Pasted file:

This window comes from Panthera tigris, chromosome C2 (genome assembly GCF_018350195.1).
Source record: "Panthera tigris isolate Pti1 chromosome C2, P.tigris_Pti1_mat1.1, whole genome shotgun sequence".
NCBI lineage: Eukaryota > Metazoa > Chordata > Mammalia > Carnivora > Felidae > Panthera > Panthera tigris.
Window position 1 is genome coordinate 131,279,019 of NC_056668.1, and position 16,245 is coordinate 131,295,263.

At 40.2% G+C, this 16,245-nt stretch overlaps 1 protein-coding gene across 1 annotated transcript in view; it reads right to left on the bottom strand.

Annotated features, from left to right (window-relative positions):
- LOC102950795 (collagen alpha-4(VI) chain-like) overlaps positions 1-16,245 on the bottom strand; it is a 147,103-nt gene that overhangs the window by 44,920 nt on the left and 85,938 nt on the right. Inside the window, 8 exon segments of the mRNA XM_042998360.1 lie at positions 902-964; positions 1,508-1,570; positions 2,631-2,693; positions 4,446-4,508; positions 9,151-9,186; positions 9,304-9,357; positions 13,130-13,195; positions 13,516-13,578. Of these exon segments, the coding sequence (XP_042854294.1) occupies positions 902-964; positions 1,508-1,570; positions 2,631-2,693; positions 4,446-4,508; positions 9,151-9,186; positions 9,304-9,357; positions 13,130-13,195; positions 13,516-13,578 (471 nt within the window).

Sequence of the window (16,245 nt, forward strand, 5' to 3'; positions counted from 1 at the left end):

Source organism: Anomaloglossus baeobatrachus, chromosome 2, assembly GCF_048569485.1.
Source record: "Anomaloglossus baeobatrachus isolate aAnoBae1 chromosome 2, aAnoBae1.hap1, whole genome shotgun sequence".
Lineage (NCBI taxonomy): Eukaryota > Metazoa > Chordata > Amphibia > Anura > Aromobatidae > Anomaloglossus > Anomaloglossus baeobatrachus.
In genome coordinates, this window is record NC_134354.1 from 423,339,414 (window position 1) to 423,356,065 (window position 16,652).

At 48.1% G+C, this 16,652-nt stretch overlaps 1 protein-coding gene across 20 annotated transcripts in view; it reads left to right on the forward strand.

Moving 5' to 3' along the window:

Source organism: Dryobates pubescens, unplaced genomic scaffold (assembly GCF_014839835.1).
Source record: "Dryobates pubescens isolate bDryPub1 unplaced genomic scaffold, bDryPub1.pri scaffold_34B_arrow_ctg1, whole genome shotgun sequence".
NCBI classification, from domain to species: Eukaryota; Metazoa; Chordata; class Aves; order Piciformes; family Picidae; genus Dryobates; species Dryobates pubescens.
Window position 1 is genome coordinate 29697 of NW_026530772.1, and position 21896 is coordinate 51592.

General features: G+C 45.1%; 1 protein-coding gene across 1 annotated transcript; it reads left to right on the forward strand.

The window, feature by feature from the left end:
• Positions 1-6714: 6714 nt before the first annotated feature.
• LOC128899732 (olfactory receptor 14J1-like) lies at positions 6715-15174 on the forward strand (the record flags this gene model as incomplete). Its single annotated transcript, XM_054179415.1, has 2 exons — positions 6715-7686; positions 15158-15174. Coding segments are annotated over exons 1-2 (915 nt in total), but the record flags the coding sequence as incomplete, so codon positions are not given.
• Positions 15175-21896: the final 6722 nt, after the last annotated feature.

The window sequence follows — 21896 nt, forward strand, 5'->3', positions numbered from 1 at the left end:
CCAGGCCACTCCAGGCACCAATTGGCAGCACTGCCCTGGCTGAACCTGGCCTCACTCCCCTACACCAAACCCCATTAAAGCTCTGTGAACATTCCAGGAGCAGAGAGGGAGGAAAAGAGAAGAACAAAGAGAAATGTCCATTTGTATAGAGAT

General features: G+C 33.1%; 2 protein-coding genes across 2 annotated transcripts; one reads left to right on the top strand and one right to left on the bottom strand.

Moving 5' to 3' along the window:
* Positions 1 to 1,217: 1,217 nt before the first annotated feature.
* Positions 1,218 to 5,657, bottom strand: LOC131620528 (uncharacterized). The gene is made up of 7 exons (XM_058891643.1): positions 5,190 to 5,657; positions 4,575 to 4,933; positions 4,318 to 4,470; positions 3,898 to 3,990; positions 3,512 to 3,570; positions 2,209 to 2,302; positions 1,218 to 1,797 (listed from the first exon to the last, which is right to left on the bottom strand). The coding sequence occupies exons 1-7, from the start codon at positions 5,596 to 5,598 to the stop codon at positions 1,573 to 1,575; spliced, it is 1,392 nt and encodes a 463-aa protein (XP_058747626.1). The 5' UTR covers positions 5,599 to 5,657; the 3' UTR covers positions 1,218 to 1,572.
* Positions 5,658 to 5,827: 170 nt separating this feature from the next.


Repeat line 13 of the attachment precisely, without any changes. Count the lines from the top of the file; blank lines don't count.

At 48.1% G+C, this 16,652-nt stretch overlaps 1 protein-coding gene across 20 annotated transcripts in view; it reads left to right on the forward strand.